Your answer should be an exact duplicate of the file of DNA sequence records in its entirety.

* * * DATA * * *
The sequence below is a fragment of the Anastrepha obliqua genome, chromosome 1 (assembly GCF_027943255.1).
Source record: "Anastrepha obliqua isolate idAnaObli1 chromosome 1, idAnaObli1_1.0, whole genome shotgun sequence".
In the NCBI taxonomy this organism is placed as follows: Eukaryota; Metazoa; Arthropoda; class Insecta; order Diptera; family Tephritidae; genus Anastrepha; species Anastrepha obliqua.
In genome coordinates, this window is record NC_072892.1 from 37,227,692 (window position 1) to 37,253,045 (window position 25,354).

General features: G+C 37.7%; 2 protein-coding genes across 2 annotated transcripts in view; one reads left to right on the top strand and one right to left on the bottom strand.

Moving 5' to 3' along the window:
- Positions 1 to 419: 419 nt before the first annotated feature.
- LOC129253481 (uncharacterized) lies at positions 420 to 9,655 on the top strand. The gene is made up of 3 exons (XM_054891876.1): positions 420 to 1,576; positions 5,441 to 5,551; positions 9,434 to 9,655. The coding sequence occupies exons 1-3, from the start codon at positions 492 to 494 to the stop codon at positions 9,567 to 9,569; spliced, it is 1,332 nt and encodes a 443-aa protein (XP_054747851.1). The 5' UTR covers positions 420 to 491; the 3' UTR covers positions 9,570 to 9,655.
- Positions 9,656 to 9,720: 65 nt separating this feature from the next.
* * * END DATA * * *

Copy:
The sequence below is a fragment of the Anastrepha obliqua genome, chromosome 1 (assembly GCF_027943255.1).
Source record: "Anastrepha obliqua isolate idAnaObli1 chromosome 1, idAnaObli1_1.0, whole genome shotgun sequence".
In the NCBI taxonomy this organism is placed as follows: Eukaryota; Metazoa; Arthropoda; class Insecta; order Diptera; family Tephritidae; genus Anastrepha; species Anastrepha obliqua.
In genome coordinates, this window is record NC_072892.1 from 37,227,692 (window position 1) to 37,253,045 (window position 25,354).

General features: G+C 37.7%; 2 protein-coding genes across 2 annotated transcripts in view; one reads left to right on the top strand and one right to left on the bottom strand.

Moving 5' to 3' along the window:
- Positions 1 to 419: 419 nt before the first annotated feature.
- LOC129253481 (uncharacterized) lies at positions 420 to 9,655 on the top strand. The gene is made up of 3 exons (XM_054891876.1): positions 420 to 1,576; positions 5,441 to 5,551; positions 9,434 to 9,655. The coding sequence occupies exons 1-3, from the start codon at positions 492 to 494 to the stop codon at positions 9,567 to 9,569; spliced, it is 1,332 nt and encodes a 443-aa protein (XP_054747851.1). The 5' UTR covers positions 420 to 491; the 3' UTR covers positions 9,570 to 9,655.
- Positions 9,656 to 9,720: 65 nt separating this feature from the next.